Treatment. Typical pharmacologic treatment for a patient admitted to the hospital with an AMI includes initiation of a beta blocker within 24 hours; however, for patients with an AMI complicated by heart failure, beta blockers aren’t recommended. Instead, an ACE inhibitor is administered within the first 24 hours, unless otherwise contraindicated (for example, if the patient has a history of anaphylaxis related to an ACE inhibitor, bilateral renal artery stenosis, or acute kidney failure). For these patients, an angiotensin receptor blocker will be ordered. Early initiation of an aldosterone antagonist reduces the patient’s risk for mortality and sudden cardiac death. To ensure treatment adherence, provide the patient with a medication list containing the indications and potential side effects.

Educate the patient and caregiver about common signs and symptoms of heart failure, such as shortness of breath, fatigue, edema, dizziness, palpitations, persistent cough, and a decrease in appetite. Encourage the patient to obtain a daily weight every morning after emptying his or her bladder and record it to identify weight fluctuations. Provide instruction on healthy lifestyle choices, including daily physical activity, limiting salt intake, and smoking cessation.

Cardiogenic shock. Cardiogenic shock, a leading cause of in-hospital mortality associated with AMI, is a state of inadequate cardiac output resulting in life-threatening organ hypoperfusion. As with other AMI complications, early recognition and treatment are key. The first step in managing patients with cardiogenic shock is identifying the potential trigger, such as drug-induced hypotension, and initiating interventions.

Presentation and diagnosis. Patients have signs of decompensation and low perfusion, such as hypotension, weak pulse, decreased urine output, cool extremities, and mental status changes. An echocardiogram is performed to assess ventricular function and determine the cause.

Treatment. Early revascularization, with either percutaneous coronary intervention or coronary artery bypass grafting, serves as the most beneficial treatment option for patients with cardiogenic shock. Guidelines recommend invasive cardiac monitoring with a pulmonary artery catheter for continuous cardiac pressures readings to help guide treatment.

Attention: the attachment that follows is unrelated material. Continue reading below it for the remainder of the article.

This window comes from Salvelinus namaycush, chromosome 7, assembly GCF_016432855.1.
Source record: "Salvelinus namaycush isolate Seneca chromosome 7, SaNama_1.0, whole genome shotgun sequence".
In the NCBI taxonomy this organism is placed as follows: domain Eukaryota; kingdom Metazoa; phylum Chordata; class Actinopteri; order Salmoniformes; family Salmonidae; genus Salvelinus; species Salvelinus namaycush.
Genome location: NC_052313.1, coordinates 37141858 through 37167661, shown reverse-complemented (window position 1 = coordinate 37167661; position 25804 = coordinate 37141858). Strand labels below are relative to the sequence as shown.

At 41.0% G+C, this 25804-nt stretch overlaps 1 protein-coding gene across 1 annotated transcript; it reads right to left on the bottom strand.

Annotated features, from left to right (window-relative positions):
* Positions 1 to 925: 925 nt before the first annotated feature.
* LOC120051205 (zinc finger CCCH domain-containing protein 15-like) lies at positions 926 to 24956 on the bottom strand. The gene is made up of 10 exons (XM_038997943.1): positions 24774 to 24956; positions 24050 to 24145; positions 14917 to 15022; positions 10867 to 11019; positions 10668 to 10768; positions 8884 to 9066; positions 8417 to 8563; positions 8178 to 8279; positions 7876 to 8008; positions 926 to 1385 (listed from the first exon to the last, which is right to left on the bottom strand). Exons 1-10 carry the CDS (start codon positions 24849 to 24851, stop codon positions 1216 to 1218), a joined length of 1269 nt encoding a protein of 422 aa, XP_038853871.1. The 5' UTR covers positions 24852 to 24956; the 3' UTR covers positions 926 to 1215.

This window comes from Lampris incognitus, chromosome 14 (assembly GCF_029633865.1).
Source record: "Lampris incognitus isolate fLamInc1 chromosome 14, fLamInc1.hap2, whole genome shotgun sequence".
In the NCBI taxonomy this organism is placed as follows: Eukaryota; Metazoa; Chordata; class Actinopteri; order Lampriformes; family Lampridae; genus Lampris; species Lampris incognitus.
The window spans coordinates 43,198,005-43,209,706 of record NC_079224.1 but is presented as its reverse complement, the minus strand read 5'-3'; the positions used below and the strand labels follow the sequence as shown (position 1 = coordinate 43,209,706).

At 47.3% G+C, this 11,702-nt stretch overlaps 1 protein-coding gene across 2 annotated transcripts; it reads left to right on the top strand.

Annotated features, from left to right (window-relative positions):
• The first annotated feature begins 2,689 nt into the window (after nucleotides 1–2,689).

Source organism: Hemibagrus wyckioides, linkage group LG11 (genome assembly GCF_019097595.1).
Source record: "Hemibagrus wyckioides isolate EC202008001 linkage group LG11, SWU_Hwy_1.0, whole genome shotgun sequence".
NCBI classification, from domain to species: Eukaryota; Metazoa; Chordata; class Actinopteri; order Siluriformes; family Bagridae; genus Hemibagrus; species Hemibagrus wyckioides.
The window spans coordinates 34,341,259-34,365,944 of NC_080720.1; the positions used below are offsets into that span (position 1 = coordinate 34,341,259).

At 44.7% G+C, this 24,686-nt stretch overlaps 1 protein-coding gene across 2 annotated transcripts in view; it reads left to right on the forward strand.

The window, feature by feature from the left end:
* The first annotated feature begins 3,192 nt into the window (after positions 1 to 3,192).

The treatment plan focuses on improving organ function and patient stability. Intravenous inotropes and vasopressors, such as dobutamine and norepinephrine, are administered to improve hypotension, cardiac output, and organ function. When adequate perfusion is achieved, diuretic therapy will be initiated. If the patient doesn’t respond well to diuretic therapy, ultrafiltration will be considered. Temporary mechanical circulatory support, such as an IABP or extracorporeal membrane oxygenation, is used to achieve immediate stabilization.

Preventing future AMIs

Advances in medical therapy have drastically reduced the complications associated with AMI, but they remain a leading cause of death. Even as you are managing the complication, start preparing the patient and caregiver for discharge. Depending on the type of complication, education may be complex. Developing a therapeutic and trusting relationship with the patient and caregiver can help promote adherence to a comprehensive treatment plan.

Discuss behavioral and pharmacologic recommendations to help prevent another AMI. Recommendations may include dietary modifications, blood pressure management, and cardiac rehabilitation. Encourage the patient to participate in exercise programs to promote weight loss and heart health. Review signs and symptoms of an impending AMI, and remind the patient and caregiver to seek immediate emergency treatment if symptoms occur.

Kayla M. Little is a clinical nurse specialist in cardiovascular medicine at the Cleveland Clinic in Cleveland, Ohio.